In April 1942, Massine tapped Dalí once again to provide set designs for his next ballet, Mysteria, set in Renaissance Spain. A helmeted horseman wielding a lance and rearing up on his mount--recalling paintings of Saint George slaying the dragon by Raphael, Rubens and Delacroix--features prominently on the right side of an oil painting that Dalí executed and dated 1942 in preparation for this project (fig. 1). Plans for the ballet came to naught, however, when Massine had a falling out with the chief administrator of the Ballet Russe--he quit the company and moved on to the newly reorganized Ballet Theater of New York. Later that year, Antony Tudor, a British choreogapher who had recently joined the same troupe, chose Dalí to design costumes and sets for his new production of Romeo and Juliet, the only ballet version of Shakespeare's play to be set in one act, to the music of the British composer Frederick Delius, from his opera A Village Romeo and Juliet and other scores. Tudor recalled, "I originally wanted sets and costumes by Salvador Dalí because I had conceived the décor in terms of Fra Angelico and Dalí handles those notions very well" (quoted from www.antonytudor.org).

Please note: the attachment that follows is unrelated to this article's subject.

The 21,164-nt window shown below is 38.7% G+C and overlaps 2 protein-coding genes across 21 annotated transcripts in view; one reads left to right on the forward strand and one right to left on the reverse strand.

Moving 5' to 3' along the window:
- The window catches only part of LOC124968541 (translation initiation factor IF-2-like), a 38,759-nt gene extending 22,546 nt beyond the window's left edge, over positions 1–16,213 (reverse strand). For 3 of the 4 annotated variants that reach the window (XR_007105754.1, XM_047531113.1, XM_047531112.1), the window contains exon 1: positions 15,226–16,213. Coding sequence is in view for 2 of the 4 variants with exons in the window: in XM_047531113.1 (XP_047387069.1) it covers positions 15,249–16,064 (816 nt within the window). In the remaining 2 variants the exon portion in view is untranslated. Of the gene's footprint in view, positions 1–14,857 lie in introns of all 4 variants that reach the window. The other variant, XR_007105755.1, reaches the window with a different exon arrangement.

Dalí painted a half dozen set designs for Tudor's Romeo and Juliet (see R. Descharnes, op. cit., pp. 352-353, nos. 796-801; two of these pictures have been sold at Christie's London--see sales 10 December 1998, lot 531; and 2 February 2010, lot 128). The horseman with lance appears again in one of these designs (Descharnes, no. 800; fig. 2). Tudor, however, rejected Dalí's sets--"Dalí's ideas did not harmonize with mine," he said (ibid.). In a letter to Tudor, Dalí defended his approach to Shakespeare's play: "Apart from the scene of the balcony... nearly all the rest of the play is filled with violence, street fights, the violent hatred of rival families, death and necrophllic [sic] sentiments far from veiled" (quoted in M. Etherington-Smith, The Peristence of Memory: A Biography of Dalí, New York, 1992, p. 291). To replace Dalí, Tudor chose Eugene Berman, whose designs more obligingly drew inspiration from Botticelli and other Renaissance masters. The first performance of The Tragedy of Romeo and Juliet, with Tudor's choreography not yet quite complete, took place at the Metropolitan Opera House on 6 April 1943. Berman's sets met with a favorable response from audience and critics alike.